Keep Your Credit Score High While Shopping For A Mortgage
So, you're shopping for a mortgage. Your lender wants to "pull your credit". You're worried it will harm your FICO.
30 years ago, that concern was valid. Today, it's not.
The credit bureaus say it plainly -- your credit scores won't drop when a lender pulls your credit.
Credit Inquiries Are A Formal Process
A "credit inquiry" is a formal request to review a person's credit report.
Credit inquires are just one element of a credit-scoring category known as "New Credit". New Credit represents 10 percent a person's overall credit score.
Searching for new credit can harm your credit score because the credit inquiry is a specific request to increase your level of indebtedness. Taking on additional levels of debt increases the probability of a default. This is why credit scores drop when you go looking for new credit -- each new inquiry is a threat to everyone on your credit report.
Credit inquiries come in many varieties and not all of them are considered "bad". Instead, credit bureaus isolate just four types of inquiries as being "a search for new credit".
- A credit check for a mortgage loan
- A credit check for an auto loan
- A credit check for a credit card application
- A credit check for a store credit card, or consumer loan
Not surprisingly, each of these 4 credit check-types receive different treatment by the bureaus. For example, a credit card application is weighted "worse" and can be be more damaging to your overal credit score than can a mortgage application. This is because credit card debts tend to revolve higher over time; worsening your credit position. Mortgage debt, by contrast, eventually pays down to $0.
For this reason, all things equal, credit card applications harm your credit score more than mortgage applications.
A Mortgage Inquiry Lowers Your FICO By 5 Points
Even still, the effect of a mortgage inquiry on your credit score remains tiny. Here's why.
The official FICO scoring model is runs from 300-850 and 65% of that figure is tied to two things -- (1) Payment History, and (2) Credit Utilization. The credit bureaus give the most weight, in other words, to how much money you're borrowing from creditors, and whether or not you're paying your creditors back.
That makes sense.
The next fifteen percent is tied to your credit history; to the amount of time you've had credit in your name. The more time you've spent managing your own credit, the better your score will be. This, too, makes sense -- it's risky to lend to a "first-timer" who's never had a credit card, paid a car loan, or borrowed money for an education.
Then, the next ten percent is linked to the type of credit you maintain.
Auto loans and mortgage debt are viewed as positives in this regard. Store charge cards are viewed as a negative. These positives and negatives are based on default rates from tens of millions of other borrowers. What the credit bureaus have found is that people with high numbers of charge cards tend to default more often then people with traditional credit cards, for example.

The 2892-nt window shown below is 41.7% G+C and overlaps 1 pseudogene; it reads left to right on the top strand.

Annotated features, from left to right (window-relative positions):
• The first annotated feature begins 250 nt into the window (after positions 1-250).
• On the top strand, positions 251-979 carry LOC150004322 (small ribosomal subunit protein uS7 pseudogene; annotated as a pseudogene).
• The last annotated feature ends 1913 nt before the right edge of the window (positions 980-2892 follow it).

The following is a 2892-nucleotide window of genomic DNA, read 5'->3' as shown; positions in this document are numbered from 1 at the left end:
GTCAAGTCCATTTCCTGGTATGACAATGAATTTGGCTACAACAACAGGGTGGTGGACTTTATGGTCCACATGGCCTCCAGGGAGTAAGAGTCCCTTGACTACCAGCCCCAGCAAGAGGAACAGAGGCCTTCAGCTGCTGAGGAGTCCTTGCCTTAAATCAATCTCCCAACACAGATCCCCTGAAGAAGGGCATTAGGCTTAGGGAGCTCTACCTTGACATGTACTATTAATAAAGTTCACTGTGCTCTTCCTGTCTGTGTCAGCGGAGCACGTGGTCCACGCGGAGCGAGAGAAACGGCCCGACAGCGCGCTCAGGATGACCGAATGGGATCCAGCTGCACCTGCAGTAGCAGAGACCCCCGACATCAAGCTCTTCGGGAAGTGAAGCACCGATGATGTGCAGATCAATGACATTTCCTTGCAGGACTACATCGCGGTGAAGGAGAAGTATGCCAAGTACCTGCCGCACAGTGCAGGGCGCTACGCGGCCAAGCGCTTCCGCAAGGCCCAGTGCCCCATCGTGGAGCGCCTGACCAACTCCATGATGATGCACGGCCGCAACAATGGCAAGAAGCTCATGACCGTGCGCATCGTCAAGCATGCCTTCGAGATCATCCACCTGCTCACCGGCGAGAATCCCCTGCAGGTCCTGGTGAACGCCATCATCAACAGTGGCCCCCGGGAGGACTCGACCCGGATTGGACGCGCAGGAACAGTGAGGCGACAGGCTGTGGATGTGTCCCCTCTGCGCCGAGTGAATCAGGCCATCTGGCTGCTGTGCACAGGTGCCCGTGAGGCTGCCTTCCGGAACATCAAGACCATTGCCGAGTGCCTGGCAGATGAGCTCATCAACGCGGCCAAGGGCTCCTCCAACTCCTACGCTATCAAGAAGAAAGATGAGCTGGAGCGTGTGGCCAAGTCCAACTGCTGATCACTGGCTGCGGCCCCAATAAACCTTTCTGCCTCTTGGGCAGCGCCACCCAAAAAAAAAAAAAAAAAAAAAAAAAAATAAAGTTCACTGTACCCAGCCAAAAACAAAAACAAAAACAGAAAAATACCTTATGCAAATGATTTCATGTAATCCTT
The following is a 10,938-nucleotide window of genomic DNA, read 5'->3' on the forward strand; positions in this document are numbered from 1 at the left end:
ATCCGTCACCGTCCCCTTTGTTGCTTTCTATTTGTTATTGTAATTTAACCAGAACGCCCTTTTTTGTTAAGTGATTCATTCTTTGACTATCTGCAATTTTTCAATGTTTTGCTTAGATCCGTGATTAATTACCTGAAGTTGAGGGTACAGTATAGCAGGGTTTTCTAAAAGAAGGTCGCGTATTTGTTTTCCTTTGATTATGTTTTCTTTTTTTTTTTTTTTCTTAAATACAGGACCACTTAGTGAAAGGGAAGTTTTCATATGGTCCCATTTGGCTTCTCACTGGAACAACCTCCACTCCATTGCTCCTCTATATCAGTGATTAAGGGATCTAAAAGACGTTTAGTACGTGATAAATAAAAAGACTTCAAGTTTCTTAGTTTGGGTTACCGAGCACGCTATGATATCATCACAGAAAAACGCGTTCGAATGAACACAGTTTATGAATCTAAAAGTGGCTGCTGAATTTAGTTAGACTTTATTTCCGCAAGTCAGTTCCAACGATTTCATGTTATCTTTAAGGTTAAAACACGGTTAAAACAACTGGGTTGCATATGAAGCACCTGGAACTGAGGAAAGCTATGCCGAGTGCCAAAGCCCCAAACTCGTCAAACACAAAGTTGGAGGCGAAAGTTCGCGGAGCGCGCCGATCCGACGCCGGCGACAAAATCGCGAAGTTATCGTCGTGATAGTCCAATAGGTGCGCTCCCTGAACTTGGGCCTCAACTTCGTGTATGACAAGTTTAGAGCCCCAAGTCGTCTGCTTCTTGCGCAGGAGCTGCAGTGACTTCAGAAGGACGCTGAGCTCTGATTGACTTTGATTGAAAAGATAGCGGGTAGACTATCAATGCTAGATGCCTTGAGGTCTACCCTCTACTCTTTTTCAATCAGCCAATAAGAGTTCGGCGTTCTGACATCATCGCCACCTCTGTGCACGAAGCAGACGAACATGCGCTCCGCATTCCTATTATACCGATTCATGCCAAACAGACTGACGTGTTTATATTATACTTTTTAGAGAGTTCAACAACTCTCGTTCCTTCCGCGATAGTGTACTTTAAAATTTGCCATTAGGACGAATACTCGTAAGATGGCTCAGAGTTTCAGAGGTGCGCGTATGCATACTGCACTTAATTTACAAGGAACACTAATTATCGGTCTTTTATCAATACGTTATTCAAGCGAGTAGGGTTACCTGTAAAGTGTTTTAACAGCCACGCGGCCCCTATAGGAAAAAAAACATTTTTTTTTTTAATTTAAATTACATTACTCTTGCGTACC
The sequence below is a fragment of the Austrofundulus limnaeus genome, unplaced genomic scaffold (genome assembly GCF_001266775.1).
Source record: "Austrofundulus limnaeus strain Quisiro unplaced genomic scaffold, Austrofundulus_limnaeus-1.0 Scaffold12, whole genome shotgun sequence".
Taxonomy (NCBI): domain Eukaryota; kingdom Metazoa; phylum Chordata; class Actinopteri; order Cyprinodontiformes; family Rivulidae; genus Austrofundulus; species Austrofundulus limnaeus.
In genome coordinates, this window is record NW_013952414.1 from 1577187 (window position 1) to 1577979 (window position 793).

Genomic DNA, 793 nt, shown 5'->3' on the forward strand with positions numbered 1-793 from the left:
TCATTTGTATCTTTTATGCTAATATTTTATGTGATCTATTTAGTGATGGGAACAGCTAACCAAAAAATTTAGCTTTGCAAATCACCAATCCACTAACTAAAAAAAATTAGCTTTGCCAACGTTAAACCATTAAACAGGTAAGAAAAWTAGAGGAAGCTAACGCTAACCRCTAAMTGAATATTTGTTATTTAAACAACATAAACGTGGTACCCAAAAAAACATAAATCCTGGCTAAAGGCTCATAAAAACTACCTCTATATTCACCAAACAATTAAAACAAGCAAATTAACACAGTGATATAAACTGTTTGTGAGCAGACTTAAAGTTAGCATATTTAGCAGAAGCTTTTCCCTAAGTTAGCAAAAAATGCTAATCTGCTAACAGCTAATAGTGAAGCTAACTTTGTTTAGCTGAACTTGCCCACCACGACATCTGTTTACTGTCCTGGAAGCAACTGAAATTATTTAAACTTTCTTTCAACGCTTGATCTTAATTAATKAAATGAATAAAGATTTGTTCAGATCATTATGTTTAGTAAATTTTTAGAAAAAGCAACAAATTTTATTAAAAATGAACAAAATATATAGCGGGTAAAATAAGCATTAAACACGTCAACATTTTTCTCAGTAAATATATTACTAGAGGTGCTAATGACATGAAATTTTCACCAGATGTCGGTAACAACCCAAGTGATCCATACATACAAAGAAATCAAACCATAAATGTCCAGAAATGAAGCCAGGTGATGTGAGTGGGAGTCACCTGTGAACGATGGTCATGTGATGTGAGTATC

So, what's left in the 850-point FICO scale is the 10% reserved for what's known as "New Credit".
New Credit is an assessment of the new credit accounts you've opened, the types of credit for which you've applied, and how long since you last opened an account. At maximum, New Credit is worth 85 points to your FICO. Having a lender check your credit score can only affect a small portion of that figure.
A mortgage credit inquiry is estimated to lower your credit score by just 5 points.
Shop Multiple Lenders, Get One "Ding" On Credit
When shopping lenders and taking credit checks, you're going to lower your credit score. It's how the system works. However, there's a right way and wrong way to move forward.
The first important concept is that -- unlike applying for multiple credit cards -- when you apply multiple mortgages, you won't get dinged for multiple, consumer-initiated inquiries. This is because when you apply for 5 credit cards, you'll likely get the option to use them all five. By contrast, with the mortgage applications, you'll only get an approval once.
As such, the credit bureaus have made it formal policy to permit "rate shopping". In fact, it's encouraged, and this leads us to the second important FICO-protecting concept.
You have the right to shop with as many lenders as you like, but to prevent your queries from harming your FICO, you'll want to shop your loan within a limited, 14-day time frame. If you do, the credit bureaus will acknowledge your first credit pull, and will ignore the subsequent ones.
This means that you can have your credit checked by an unlimited number of lenders within a 2-week period, enabling you to compare mortgage rates and fees ad nauseum. And, no matter how many credit checks you do, all of the mortgage inquiries get lumped into a single credit score hit.
It's a policy that's good for you and good for the credit bureaus. Your credit scores stay high, and TransUnion, Equifax and Experian collect more fees from the banks.
Advice : How To Get The Lowest Mortgage Rates
The credit bureaus do a terrific job of explaining how you can exploit the mortgage process to get very low rates :
- Want the best rate? As they say, "shop around" for it.
- Limit your rate shopping to 14-day timespan to minimize your total credit "dings"
- Give up your social security number so lenders can give accurate quotes instead of just guesses
And, this last point is the important one. Metaphorically, not letting your lender check your credit is like not letting your doctor check your blood pressure. Sure, you can get a diagnosis when your appointment's over -- it just might not be the right one.
Your credit scores can mean the difference between a 3.25% and a 4.25% mortgage rate; a conforming mortgage and an FHA mortgage; an underwriting approval and an underwriting denial.
Start your shopping and do it right. See today's low mortgage rates.